To avoid any possible loss to the treasury of people getting out of being taxed, Cyrenius, the proconsul of Syria, had taken a regular census to show the number of the population and their means. This was a terrible crime in the eyes of the Rabbis, who remembered that great harm had come to them in times past from doing that very same thing. Another thing that bothered them greatly was that tribute now must be given to Caesar instead of Jehovah. This must have bothered them greatly every time they had to pay a tax that went to Caesar. They knew deep down that when they had followed the one and only God that they had not been levied with all these steep taxes to the civil government. Because of their disobedience to God, now it was like they were taxed double to what they had been when walking in obedience.
The Romans had a very peculiar way of levying theses which kept the treasury quite safe. Senators and magistrates were prohibited from engaging in business or trade; but the highest order, the equestrian, was largely composed of great capitalists. These Roman knights formed joint-stock companies, which bought at public auction the revenues of a province at a fixed price, generally for five years. The board had its chairman, or magister, and its offices at Rome.
These knights were the real Publicani, or publicans, who often underlet certain of the taxes. The Publicani employed either slaves or some of the lower classes in the country as tax gatherers. These are the ones talked about in the New Testament. Since these people were basically nobodies who were given a little bit of power, they went to far extremes to get what they wanted. They hit the people at every turn with exorbitant taxes on every single thing they did or bought. If they traveled, they were hit with a tax at every bridge, along the road, at the entrance to cities, etc.
The law allowed for appealing against them, but it was no use. The judges themselves were the direct beneficiary of the revenues and any court case would have to come before them personally. All the peon collectors knew that they wouldn’t get into any trouble, because the law was on their side, even though they were doing wrong.
Zaccheus was in this job when he met Jesus. He must have been making an enormous amount of money, for he said that if he had taken wrongfully from any man that he would give it back. It was very common in those days to put a fictitious value on property or income. Then they would advance the tax to those who were unable to pay, and then charge an enormous amount of interest so that the person could never pay it off. Then the person would be in private debt to them for practically all of their life. We read in Matthew 18:28 that the debtor tried to get his money by seizing the debtor by the throat in the open street and dragging him to prison.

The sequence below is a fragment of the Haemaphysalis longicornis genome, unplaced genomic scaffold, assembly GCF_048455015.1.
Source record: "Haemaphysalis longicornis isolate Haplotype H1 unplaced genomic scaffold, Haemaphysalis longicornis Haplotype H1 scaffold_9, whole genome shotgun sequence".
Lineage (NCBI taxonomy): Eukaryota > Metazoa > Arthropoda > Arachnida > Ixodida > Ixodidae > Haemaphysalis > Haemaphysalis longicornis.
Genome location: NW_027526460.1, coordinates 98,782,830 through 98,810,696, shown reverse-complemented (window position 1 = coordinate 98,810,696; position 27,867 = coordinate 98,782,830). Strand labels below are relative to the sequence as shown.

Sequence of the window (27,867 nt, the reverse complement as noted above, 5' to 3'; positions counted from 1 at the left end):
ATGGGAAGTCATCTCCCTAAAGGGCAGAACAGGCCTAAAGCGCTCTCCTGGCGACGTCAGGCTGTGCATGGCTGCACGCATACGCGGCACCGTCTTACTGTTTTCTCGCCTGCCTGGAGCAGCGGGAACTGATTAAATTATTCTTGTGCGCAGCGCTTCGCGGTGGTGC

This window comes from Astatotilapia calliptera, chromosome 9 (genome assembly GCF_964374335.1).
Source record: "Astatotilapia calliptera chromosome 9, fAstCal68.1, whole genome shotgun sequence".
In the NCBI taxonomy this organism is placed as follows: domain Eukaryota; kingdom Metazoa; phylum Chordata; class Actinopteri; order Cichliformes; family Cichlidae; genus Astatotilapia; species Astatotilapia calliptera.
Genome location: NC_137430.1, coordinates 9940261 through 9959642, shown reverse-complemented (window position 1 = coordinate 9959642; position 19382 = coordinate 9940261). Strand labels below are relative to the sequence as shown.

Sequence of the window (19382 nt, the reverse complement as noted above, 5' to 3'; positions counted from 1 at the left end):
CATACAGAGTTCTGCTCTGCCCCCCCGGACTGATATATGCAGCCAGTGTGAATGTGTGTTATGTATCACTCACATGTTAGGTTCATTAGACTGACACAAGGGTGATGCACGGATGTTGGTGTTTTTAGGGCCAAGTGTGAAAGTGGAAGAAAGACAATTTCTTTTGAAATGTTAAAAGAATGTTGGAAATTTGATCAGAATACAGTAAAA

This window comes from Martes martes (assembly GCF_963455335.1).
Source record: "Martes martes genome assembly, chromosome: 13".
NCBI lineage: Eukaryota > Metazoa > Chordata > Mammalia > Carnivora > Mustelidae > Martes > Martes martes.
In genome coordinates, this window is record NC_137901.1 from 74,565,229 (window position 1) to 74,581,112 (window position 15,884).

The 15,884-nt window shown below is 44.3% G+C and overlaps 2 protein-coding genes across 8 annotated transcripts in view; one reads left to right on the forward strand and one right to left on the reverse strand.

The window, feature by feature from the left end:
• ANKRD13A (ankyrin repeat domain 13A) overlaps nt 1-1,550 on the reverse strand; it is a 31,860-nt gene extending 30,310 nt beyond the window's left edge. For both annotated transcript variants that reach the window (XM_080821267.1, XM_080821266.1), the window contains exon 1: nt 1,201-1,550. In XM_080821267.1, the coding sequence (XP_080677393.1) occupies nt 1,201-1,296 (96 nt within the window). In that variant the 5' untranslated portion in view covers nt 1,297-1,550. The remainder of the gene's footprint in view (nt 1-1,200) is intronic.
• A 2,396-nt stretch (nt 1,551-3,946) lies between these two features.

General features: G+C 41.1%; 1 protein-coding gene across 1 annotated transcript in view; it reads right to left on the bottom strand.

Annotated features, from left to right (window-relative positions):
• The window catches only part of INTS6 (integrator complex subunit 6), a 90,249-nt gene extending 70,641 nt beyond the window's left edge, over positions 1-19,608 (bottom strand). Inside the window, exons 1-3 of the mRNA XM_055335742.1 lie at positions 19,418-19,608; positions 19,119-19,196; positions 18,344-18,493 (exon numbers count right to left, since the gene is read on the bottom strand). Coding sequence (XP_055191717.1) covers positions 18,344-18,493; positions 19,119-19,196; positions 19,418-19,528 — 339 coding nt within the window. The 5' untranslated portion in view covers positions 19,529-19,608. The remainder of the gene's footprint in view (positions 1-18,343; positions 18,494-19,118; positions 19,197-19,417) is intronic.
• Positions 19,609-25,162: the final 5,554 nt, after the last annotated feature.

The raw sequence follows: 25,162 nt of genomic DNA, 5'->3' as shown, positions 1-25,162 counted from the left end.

By the time of Christ, the taxation burdens that had been placed upon the people must have been unbearable. They probably had barely enough to eat on once they paid all their taxes. Even though Palestine was a good distance from Rome, they must have been struggling intensely from all the taxation there also.
It was in this very time of chaos and frustration that Jesus found Matthew, who had to have been extremely corrupted in his human nature. He could not have stayed a tax collector if he had not kept true to their values. This shows in particular how Jesus can take the most corrupted life and completely change it into someone that eventually ended up giving up everything of his fleshly world to follow Jesus. It’s wonderful that Jesus could look past the corrupted, vile exterior of Matthew and see the person that he knew that he was capable of being. We shouldn’t give up on other people, because just from this story it is obvious that God never gives up on them.